Wednesday, October 5, 2022

Fish larvae may not be able to adapt to the presence of plastic particles

The present findings raise the concern that despite the presence of non-additive family variation in microplastic ingestion, fish may not be able to adapt to the presence of plastic particles in their natural environment by starting to avoid them actively.

The presence of microplastics in aquatic ecosystems has recently received increased attention. Small plastic particles may resemble natural food items of larval fish and other marine organisms, and create intense selective pressures on the feeding traits in exposed populations.

A new study has examined if larval ingestion polystyrene microspheres, in the presence of zooplankton shows an adaptive variation in the European whitefish.

The study demonstrated that the additive genetic variation in the ingestion of 90 μm microspheres by whitefish larvae is very low at best, and indistinguishable from the intake of natural foods.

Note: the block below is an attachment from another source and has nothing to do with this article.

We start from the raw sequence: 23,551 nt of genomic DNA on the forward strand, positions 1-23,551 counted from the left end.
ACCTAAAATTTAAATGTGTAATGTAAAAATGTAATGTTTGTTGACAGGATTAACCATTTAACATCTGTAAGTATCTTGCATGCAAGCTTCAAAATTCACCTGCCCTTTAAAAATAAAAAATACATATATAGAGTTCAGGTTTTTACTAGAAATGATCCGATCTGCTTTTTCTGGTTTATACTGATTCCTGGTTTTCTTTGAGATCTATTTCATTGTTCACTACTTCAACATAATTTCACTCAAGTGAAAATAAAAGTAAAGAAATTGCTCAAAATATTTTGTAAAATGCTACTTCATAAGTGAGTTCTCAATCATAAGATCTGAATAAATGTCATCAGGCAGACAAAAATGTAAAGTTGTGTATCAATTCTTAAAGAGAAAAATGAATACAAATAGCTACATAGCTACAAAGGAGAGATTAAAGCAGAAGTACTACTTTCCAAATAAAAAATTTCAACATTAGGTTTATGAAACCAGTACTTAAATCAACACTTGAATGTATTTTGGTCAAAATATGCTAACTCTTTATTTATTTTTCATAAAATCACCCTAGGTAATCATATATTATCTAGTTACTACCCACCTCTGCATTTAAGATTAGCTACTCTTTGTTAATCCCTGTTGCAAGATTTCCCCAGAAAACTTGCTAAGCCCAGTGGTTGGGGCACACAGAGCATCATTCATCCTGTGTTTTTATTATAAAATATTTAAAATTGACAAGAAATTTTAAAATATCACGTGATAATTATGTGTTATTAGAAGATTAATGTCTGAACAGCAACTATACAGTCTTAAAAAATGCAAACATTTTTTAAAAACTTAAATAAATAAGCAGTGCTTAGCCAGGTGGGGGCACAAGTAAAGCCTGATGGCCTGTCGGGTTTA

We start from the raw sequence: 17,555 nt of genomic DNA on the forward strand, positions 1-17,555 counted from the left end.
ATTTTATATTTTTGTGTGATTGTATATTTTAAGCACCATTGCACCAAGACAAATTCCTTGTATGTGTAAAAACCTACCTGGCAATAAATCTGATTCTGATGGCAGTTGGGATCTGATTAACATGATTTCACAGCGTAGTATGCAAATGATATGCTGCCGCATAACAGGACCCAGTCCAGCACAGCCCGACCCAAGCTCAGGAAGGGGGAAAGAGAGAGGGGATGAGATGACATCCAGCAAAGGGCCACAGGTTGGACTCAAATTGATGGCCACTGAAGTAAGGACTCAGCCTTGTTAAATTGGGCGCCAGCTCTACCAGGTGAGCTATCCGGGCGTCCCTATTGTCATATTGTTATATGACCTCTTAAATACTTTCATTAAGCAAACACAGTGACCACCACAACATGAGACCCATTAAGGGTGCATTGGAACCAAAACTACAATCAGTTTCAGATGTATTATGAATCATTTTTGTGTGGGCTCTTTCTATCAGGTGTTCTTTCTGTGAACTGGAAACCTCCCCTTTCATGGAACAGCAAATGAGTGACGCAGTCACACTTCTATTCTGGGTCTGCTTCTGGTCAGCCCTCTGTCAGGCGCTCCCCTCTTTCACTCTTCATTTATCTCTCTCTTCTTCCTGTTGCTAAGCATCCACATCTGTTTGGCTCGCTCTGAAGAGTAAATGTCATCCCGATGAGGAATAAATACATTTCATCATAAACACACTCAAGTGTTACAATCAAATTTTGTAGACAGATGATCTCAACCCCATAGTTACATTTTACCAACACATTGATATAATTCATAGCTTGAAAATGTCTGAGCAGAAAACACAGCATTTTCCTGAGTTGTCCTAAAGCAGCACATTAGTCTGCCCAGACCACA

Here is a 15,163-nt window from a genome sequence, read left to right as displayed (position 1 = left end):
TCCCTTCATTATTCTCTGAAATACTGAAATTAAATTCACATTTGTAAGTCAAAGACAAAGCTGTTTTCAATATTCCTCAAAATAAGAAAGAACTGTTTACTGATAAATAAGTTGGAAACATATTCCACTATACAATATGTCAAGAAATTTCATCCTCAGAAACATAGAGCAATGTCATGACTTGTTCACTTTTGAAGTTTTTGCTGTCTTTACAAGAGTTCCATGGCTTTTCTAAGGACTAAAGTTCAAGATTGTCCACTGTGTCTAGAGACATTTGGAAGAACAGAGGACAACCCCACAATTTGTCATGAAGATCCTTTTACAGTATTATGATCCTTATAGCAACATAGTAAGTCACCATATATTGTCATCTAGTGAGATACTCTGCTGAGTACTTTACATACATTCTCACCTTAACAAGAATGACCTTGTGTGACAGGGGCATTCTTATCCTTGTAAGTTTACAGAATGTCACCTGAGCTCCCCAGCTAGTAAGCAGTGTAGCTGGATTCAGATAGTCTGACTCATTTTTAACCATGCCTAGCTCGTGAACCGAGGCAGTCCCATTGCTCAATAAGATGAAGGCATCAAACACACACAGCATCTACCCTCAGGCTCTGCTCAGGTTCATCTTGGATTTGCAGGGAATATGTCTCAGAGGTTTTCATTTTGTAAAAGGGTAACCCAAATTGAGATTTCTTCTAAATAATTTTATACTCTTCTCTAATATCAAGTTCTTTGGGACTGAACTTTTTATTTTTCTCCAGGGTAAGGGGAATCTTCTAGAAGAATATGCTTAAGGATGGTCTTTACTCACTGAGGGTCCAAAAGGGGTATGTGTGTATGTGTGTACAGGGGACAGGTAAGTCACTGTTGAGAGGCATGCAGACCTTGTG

However the generalizability of our results should be affirmed in various fish species and different kinds of microplastics, the current discoveries raise the concern that despite the presence of non-additive family variation in microplastic ingestion, fish will be unable to adapt to the presence of plastic particles in their indigenous habitat by beginning to avoid them actively.

Further study is required to comprehend better the ecological effects of microplastics on fish larvae and their prey. It means, all actions to reduce plastic pollution and develop solutions to restore already polluted reproduction areas of fish are powerfully energized.

Journal Reference:

  1. Do whitefish (Coregonus lavaretus) larvae show adaptive variation in the avoidance of microplastic ingestion? DOI: 10.1016/j.envpol.2020.114353
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